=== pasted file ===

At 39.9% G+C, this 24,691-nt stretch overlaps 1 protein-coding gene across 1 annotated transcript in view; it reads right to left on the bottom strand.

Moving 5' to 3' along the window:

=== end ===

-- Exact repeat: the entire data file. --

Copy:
At 39.9% G+C, this 24,691-nt stretch overlaps 1 protein-coding gene across 1 annotated transcript in view; it reads right to left on the bottom strand.

Moving 5' to 3' along the window: